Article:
Yet, for all Burroughs's warm regard, charm, and urbanity, and Hubbard's range of life experience, they strike this reader as being worlds apart, and there is reason to believe that Burroughs frightened Hubbard no end. While Hubbard cherished a paradoxical pose of being at once "too cool for school" and a noted scientist, though without any known publications in any peer-reviewed material, Burroughs had a B.A. from Harvard, had written at least one paper for a British medical journal and a respected book on ethnobotany. In a situation where Hubbard pontificated, claiming, he'd been a photographer for National Geographic, and therefore knew everything about photography, Burroughs quietly picked up the camera to try to see how it worked. While Hubbard had talked himself into The Explorer's Club, and had been to Eastern Asia, it's clear from diaries and other materials that he saw himself the Conquering White Man, for whom all other cultures should bow (he mostly stayed to the Colonial quarters, under the wing of his family, considered the splendor of the Forbidden City "shabby and dull" beside an American skyscraper, and fully expected the children in Guam to worship his red hair.) Burroughs, on the other hand, had taken the low road, having spent some time in the Amazon basin, looking for rare plants and interviewing shamans, and in urban jungles reaching from New York to the Near East, scoring for sex and drugs, as wise to the ways of the street as he was to diplomatic protocol. In his writings, Hubbard was always quick to insist that he represented The American Way, idolizing Big Business, Hollywood, the United States Military, Family, Motherhood and Apple Pie. To seasoned bisexual Burroughs, this seemed hopelessly naive and puritanical: Hubbard's views on politics and racial matters sounded "somewhat to the right of George Wallace" . His vendetta against psychiatry was senseless on the order of "The Protocols of the Learned Elders of Zion" -- as a matter of fact, a good deal of Hubbard's rants about evil psychiatrists sounded more anti-Semitic than any real critique of their methods. Although an ex-addict, Burroughs was also a fervent anti-prohibitionist -- drugs, taken wisely, he held, could improve the quality of life and be important tools in just that kind of self-discovery that Hubbard was said to champion. Why then, did he disapprove of them in the way he did? Why did he keep such secrecy? Was he afraid of revealing skid marks on his underwear?

Life in Saint Hill resembled an authoritarian convent school with military overtones-- living in a staff house with seven other Scientologists, Burroughs found himself listening every morning to young girls' wistful sexual dreams of servicing Ron, "like novice nuns describing Christ". Being late for class twice, skipping a question, helping someone with their work meant days spent with a dirty grey rag on your arm, scrubbing toilets, wearing a sign while outside the compound, desperately petitioning to get reinstated. To most of the students in their early Twenties, this conjured A Fate Worse Than Death; crusty old ex-jailbird Burroughs laughed at what he called "prep-school discipline", and doubted whether any real professional man would stand for it. He learned quickly that the System was easily beatable by flattering Ron and sucking up, and that contrary to what he'd heard, auditors were less interested in his psyche than in simply getting through the material with the least amount of effort, which gave him the uneasy feeling, as he said, of an anthropologist being forced to have ritual sex with a crocodile. He left after six months, a declared Clear, with full Auditing creds, OT level unknown.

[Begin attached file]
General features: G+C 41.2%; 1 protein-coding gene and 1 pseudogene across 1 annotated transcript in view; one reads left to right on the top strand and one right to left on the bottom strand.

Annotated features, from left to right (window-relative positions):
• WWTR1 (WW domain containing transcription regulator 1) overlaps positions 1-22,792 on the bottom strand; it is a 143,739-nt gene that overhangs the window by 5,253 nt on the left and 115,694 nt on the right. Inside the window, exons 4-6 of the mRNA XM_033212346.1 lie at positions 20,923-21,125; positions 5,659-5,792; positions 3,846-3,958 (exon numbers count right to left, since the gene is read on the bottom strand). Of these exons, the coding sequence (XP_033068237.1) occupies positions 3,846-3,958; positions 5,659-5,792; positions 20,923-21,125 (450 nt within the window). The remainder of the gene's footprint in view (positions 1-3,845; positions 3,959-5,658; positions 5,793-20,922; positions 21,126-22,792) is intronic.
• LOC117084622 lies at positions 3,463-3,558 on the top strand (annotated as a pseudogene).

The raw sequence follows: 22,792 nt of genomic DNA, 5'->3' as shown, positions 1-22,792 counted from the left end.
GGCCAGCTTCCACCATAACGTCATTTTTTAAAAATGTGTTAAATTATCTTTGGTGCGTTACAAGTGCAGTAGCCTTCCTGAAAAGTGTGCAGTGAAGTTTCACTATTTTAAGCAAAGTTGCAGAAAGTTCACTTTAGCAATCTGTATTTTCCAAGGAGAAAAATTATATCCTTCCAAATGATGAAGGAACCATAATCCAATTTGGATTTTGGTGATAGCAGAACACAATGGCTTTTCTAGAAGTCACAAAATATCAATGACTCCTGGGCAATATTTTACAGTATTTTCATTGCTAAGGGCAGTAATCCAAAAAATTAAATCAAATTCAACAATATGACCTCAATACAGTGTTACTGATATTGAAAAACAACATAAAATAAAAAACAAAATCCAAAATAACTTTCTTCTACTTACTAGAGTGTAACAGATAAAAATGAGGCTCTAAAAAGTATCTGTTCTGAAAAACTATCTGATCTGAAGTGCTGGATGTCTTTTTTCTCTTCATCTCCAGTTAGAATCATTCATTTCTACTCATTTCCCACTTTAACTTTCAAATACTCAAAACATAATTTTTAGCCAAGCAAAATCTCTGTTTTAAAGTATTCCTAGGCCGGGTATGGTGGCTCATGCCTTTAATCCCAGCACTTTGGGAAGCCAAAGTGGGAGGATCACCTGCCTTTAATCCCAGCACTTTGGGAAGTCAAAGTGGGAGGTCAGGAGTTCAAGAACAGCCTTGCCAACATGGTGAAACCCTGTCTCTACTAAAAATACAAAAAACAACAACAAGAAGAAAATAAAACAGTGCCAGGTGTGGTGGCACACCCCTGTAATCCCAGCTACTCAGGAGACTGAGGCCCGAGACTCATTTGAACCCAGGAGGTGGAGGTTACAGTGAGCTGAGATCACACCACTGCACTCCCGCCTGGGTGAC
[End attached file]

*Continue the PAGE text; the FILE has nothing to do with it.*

It says something for Scientology, after all, that he still saw a great deal in it, and hoped that the real tools of Scientology, which were not at all spoken of in Hubbard's publically published material, could be opened to assessment and use by everyone seeking change in the world: if not psychiatrists, then the numerous people in psychology and the humanities who were working on these matters, the political Left, veterans of the then-contemporary Civil Rights movement, people of color, biologists, mathematicians, computer programmers (!), students and scholars of language and philosophy and above all, young people of all kinds, who should have free and unrestricted access to all Scientology courses, materials and services until the age of 35. But he had some questions: is it science or religion, both or neither?

If it is science, it makes about as much sense as Newton putting out a shingle as a clergyman, and teaching the "mysteries" of physics only to those who will agree, sight unseen and for much money, that what they will be taught is true, that they wouldn't try to verify it experimentally, or try to teach it to other people. While it's the standard excuse of Scientology that their habit of charging for classes is no different than a private school or college, compared to the secrecy that he'd seen in Scientology, the Ivy League was engaged in public broadcasting. At various times, he sent Ron questions and some suggestions: where, exactly do you think the Reactive Mind is in the brain? Is it in the hypothalamus, or is it in the prefrontal cortex? What about the higher OT's making people sick? How and why did he think that was, and had he run any controlled experiments to prove it? Has anyone looked into other biofeedback techniques other than E-meters? Could he show one to some folks he knew in California who might be able to make some improvements in the electronic design? All was stonewalled by Hubbard's flat statement that he had never found a suggestion from a student to contain the slightest value -- perhaps you might want to wear this armband, Mr. Burroughs...and reconsider your remarks...